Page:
Today I read the Hugo Award nominations. Blade Runner, by virtue of it starting with the letter B, was the first film listed in the category “Best Dramatic Presentation, Long Form.” I know I shouldn’t be surprised, but I admit that I was.
I was looking forward to this movie. I posted back in May 2017 that I wanted to see it. In fact, I was really disappointed when I couldn’t see it on release day. I was terrified that it would no longer be in theaters when I finally got to see it on October 28th. And honestly, that fear was justified. It should not have lasted that long.
I couldn’t do it. I’ve enjoyed some of the other Ilona Andrews books that I’ve read, but I couldn’t bring myself to like this one—not even a little bit. There are just some themes that should not be in fiction at all, and especially not mucking up decent SciFi and Fantasy.
And the number one theme that fits that category is the romance novel trope of Stockholm Syndrome.
Humble Bundle is doing an offer right now that I immediately had to purchase: Women of Science Fiction and Fantasy book bundle. At the lowest price point you get books like Parable of the Sower by Octavia Butler and Kate Elliot’s Jaran. And since this is the Humble Bundle, you can pay as little as $1, and get some great books.
If you pay slightly more you’ll get Robin McKinley, more Octavia Butler, Elizabeth Hand, Jo Clayton, and others. And if you pay $15 or more you get even more books. This is a great deal for anyone who likes Science Fiction. I haven’t read every book in this bundle, but the ones I have are excellent. When I found out about this bundle I immediately went and paid for the top tier, as these are books I know I would want to read or re-read as the case may be.
I just finished watching the movie “Arrival” which I really enjoyed. This didn’t really surprise me as the protagonist is a strong woman who is also a Linguist and it was a Science Fiction story about first contact. Now I admit, I made the obligatory “E.T.” and “Close Encounters” jokes during the film, but in general, the movie was engaging and interesting. I enjoyed the twist (spoiler: there’s a twist…) and was fooled along with most everyone.
Lately I’ve been filling my book shelves with urban fantasy books and I especially like reading books in a series. The benefit to a series is that if I like the characters and the books, there are more. I don’t have to wait. I hate waiting. 🙂 I first read the “October Daye” series by Seanan McGuire and when I ran out of books, I discovered her “Incryptid” series.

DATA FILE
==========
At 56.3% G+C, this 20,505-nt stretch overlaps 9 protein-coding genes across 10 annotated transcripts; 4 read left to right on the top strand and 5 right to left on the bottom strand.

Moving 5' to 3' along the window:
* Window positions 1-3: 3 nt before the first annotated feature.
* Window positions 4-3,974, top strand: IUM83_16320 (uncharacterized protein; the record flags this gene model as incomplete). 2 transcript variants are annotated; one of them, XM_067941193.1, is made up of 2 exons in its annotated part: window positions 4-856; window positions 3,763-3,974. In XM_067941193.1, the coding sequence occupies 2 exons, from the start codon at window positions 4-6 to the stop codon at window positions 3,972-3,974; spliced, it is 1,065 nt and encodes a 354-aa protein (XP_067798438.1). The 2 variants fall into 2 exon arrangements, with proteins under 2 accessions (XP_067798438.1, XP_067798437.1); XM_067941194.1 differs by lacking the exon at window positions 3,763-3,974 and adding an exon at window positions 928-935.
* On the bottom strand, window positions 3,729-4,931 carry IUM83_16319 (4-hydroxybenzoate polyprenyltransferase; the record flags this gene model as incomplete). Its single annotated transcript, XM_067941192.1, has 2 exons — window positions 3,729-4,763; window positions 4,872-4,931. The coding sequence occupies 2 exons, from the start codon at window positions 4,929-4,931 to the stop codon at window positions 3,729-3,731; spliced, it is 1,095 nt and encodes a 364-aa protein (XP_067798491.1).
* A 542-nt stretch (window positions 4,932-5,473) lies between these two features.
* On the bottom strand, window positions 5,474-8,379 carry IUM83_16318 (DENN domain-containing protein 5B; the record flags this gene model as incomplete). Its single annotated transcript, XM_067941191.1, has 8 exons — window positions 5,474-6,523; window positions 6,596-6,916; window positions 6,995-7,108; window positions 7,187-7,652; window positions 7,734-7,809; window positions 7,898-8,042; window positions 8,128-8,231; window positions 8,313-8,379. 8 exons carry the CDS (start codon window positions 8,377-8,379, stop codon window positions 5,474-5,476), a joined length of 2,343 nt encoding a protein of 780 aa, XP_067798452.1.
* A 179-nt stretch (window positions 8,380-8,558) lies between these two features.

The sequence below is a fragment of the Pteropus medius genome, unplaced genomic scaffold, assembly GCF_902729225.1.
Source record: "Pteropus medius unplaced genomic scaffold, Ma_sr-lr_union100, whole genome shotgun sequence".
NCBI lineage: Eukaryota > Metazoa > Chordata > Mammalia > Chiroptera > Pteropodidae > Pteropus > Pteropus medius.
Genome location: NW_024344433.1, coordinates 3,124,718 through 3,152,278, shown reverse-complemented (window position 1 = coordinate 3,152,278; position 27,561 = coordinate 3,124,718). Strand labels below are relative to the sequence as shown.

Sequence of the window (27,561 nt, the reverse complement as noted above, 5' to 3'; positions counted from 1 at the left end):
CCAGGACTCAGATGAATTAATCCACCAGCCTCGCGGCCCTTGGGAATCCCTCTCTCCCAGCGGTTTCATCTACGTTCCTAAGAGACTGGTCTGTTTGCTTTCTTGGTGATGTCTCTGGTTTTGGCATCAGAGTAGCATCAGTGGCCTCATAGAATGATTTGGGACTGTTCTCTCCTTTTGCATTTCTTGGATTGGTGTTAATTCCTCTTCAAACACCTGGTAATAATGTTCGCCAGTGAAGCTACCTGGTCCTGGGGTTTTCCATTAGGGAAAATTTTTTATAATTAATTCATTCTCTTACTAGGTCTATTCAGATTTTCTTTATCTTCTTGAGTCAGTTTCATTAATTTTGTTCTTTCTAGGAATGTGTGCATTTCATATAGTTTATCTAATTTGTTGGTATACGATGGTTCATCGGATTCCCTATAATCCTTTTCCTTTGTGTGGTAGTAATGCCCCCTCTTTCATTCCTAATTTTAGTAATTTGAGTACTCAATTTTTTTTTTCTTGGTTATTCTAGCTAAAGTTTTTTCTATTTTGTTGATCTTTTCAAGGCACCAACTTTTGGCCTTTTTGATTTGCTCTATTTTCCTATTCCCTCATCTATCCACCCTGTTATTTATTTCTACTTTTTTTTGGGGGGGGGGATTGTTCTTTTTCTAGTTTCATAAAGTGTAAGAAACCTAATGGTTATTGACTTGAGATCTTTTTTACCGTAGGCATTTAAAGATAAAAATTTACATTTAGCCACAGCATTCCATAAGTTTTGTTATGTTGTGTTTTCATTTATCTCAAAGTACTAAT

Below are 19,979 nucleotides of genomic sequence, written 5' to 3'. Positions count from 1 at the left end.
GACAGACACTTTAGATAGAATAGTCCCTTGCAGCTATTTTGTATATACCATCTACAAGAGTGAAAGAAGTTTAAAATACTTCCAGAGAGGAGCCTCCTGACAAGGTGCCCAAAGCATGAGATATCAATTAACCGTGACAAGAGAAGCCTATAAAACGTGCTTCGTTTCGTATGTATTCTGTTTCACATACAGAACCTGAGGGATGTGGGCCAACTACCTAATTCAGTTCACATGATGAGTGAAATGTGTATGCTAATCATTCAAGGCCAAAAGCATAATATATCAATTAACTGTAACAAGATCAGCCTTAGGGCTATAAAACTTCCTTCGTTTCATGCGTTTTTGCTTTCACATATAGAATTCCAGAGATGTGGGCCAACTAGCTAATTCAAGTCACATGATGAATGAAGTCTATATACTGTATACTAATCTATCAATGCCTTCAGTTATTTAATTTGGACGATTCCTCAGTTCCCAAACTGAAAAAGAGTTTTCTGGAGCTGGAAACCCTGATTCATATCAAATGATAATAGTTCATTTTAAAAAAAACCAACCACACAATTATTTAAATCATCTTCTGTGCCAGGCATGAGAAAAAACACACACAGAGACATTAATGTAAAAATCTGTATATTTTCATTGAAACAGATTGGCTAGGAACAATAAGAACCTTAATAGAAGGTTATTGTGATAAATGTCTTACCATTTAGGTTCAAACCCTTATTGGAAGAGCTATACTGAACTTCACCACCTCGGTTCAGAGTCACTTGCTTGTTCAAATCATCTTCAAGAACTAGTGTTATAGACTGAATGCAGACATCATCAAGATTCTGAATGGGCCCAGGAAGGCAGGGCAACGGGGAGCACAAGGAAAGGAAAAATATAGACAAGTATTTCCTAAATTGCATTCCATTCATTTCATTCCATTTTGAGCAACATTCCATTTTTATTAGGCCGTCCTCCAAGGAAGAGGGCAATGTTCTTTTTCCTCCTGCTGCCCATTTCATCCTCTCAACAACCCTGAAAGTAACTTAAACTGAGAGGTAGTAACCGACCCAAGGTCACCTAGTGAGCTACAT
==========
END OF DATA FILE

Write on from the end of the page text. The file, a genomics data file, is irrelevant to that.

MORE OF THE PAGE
This is, as I said, a fast and fun series about a sorceress who is also a gamer. She plays Dungeons and Dragons, video games, and likes pop culture, especially nerdy pop culture. This means there are a lot of quips and quotes from a multitude of fantasy and scifi works. Fans, like myself, will enjoy the references and the apparent in jokes that she regularly works into the stories.
There are some books that I wish would never end. I wish I could live in their world and follow the adventures of the characters forever. Stealing Symbols & Souls is one of those books. I started reading this book and couldn’t put it down. In fact, the way I got myself to put it down was by reminding myself that if I read it too fast it would be over. And since this is the first (hopefully) in a series of books about Stephanie Blackraven and her friends, there’s nothing yet to follow it. (Hint, Hint, D.T.…)
When I first started reading this book I was pleased to see that it wasn’t just another cookie cutter high fantasy novel. The characters are interesting and the world is different enough from our world or other fantasy worlds to be engaging, but not so much that I was confused. It starts out like a coming of age story, with the main character, Maia, traveling with a hired killer called a kishion. She is either on the run or in hiding—it’s not clear which and has to make her way across some inhospitable lands to save herself and her kingdom.
But then confusingly, the timing would change and suddenly we’d be back seeing what her life was like as a young child and then growing up. After two or three abrupt shifts like that it becomes clear that she is reliving her past when she falls asleep. Those transitions are very rough, and I almost didn’t make it through the book because I didn’t understand what was going on. That type of writing device can be interesting, but it tends to jerk the reader out of the story. And I didn’t really like that.